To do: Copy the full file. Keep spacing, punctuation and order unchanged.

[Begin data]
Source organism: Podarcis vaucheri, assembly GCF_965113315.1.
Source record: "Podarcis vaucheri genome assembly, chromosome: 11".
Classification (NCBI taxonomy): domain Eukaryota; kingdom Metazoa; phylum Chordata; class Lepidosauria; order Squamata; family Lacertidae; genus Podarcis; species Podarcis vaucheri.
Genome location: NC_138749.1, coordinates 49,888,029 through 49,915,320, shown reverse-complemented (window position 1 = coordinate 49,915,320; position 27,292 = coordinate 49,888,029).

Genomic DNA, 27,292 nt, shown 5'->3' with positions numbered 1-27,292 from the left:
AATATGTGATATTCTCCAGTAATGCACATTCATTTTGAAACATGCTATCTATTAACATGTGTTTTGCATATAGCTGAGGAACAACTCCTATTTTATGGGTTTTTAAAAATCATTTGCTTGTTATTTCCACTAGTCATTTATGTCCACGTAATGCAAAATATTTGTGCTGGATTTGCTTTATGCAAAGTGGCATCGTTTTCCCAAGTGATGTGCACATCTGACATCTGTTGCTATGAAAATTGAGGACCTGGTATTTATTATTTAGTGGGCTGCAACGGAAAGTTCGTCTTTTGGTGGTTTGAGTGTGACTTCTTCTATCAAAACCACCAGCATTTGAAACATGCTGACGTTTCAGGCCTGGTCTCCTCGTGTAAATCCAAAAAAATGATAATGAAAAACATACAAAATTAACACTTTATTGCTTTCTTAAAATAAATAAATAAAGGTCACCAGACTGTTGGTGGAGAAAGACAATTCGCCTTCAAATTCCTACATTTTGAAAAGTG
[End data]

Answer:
Source organism: Podarcis vaucheri, assembly GCF_965113315.1.
Source record: "Podarcis vaucheri genome assembly, chromosome: 11".
Classification (NCBI taxonomy): domain Eukaryota; kingdom Metazoa; phylum Chordata; class Lepidosauria; order Squamata; family Lacertidae; genus Podarcis; species Podarcis vaucheri.
Genome location: NC_138749.1, coordinates 49,888,029 through 49,915,320, shown reverse-complemented (window position 1 = coordinate 49,915,320; position 27,292 = coordinate 49,888,029).

Genomic DNA, 27,292 nt, shown 5'->3' with positions numbered 1-27,292 from the left:
AATATGTGATATTCTCCAGTAATGCACATTCATTTTGAAACATGCTATCTATTAACATGTGTTTTGCATATAGCTGAGGAACAACTCCTATTTTATGGGTTTTTAAAAATCATTTGCTTGTTATTTCCACTAGTCATTTATGTCCACGTAATGCAAAATATTTGTGCTGGATTTGCTTTATGCAAAGTGGCATCGTTTTCCCAAGTGATGTGCACATCTGACATCTGTTGCTATGAAAATTGAGGACCTGGTATTTATTATTTAGTGGGCTGCAACGGAAAGTTCGTCTTTTGGTGGTTTGAGTGTGACTTCTTCTATCAAAACCACCAGCATTTGAAACATGCTGACGTTTCAGGCCTGGTCTCCTCGTGTAAATCCAAAAAAATGATAATGAAAAACATACAAAATTAACACTTTATTGCTTTCTTAAAATAAATAAATAAAGGTCACCAGACTGTTGGTGGAGAAAGACAATTCGCCTTCAAATTCCTACATTTTGAAAAGTG